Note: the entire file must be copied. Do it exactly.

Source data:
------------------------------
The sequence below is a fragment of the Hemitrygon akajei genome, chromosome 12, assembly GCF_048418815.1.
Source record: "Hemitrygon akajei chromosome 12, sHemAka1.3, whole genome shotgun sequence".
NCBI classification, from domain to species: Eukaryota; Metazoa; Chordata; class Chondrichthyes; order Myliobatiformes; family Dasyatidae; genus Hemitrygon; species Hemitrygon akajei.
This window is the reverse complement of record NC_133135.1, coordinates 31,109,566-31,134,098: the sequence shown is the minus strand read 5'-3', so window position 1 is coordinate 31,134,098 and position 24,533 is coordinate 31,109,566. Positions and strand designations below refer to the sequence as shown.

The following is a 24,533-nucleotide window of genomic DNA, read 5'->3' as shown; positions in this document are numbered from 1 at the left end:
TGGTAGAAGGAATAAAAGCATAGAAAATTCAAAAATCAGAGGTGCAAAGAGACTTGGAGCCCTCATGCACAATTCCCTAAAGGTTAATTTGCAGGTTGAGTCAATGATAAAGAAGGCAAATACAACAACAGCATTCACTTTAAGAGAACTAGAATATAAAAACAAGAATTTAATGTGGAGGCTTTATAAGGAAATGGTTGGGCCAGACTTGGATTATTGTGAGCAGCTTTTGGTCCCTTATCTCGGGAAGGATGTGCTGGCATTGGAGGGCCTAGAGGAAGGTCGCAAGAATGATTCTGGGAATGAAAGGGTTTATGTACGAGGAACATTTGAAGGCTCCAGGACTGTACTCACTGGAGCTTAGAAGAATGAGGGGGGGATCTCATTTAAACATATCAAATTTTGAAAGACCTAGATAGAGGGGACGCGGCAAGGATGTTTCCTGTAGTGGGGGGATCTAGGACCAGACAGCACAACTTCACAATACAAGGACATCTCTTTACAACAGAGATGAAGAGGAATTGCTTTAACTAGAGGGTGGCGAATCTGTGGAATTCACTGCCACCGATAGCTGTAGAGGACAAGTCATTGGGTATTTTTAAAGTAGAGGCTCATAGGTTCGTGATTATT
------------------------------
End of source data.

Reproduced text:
The sequence below is a fragment of the Hemitrygon akajei genome, chromosome 12, assembly GCF_048418815.1.
Source record: "Hemitrygon akajei chromosome 12, sHemAka1.3, whole genome shotgun sequence".
NCBI classification, from domain to species: Eukaryota; Metazoa; Chordata; class Chondrichthyes; order Myliobatiformes; family Dasyatidae; genus Hemitrygon; species Hemitrygon akajei.
This window is the reverse complement of record NC_133135.1, coordinates 31,109,566-31,134,098: the sequence shown is the minus strand read 5'-3', so window position 1 is coordinate 31,134,098 and position 24,533 is coordinate 31,109,566. Positions and strand designations below refer to the sequence as shown.

The following is a 24,533-nucleotide window of genomic DNA, read 5'->3' as shown; positions in this document are numbered from 1 at the left end:
TGGTAGAAGGAATAAAAGCATAGAAAATTCAAAAATCAGAGGTGCAAAGAGACTTGGAGCCCTCATGCACAATTCCCTAAAGGTTAATTTGCAGGTTGAGTCAATGATAAAGAAGGCAAATACAACAACAGCATTCACTTTAAGAGAACTAGAATATAAAAACAAGAATTTAATGTGGAGGCTTTATAAGGAAATGGTTGGGCCAGACTTGGATTATTGTGAGCAGCTTTTGGTCCCTTATCTCGGGAAGGATGTGCTGGCATTGGAGGGCCTAGAGGAAGGTCGCAAGAATGATTCTGGGAATGAAAGGGTTTATGTACGAGGAACATTTGAAGGCTCCAGGACTGTACTCACTGGAGCTTAGAAGAATGAGGGGGGGATCTCATTTAAACATATCAAATTTTGAAAGACCTAGATAGAGGGGACGCGGCAAGGATGTTTCCTGTAGTGGGGGGATCTAGGACCAGACAGCACAACTTCACAATACAAGGACATCTCTTTACAACAGAGATGAAGAGGAATTGCTTTAACTAGAGGGTGGCGAATCTGTGGAATTCACTGCCACCGATAGCTGTAGAGGACAAGTCATTGGGTATTTTTAAAGTAGAGGCTCATAGGTTCGTGATTATT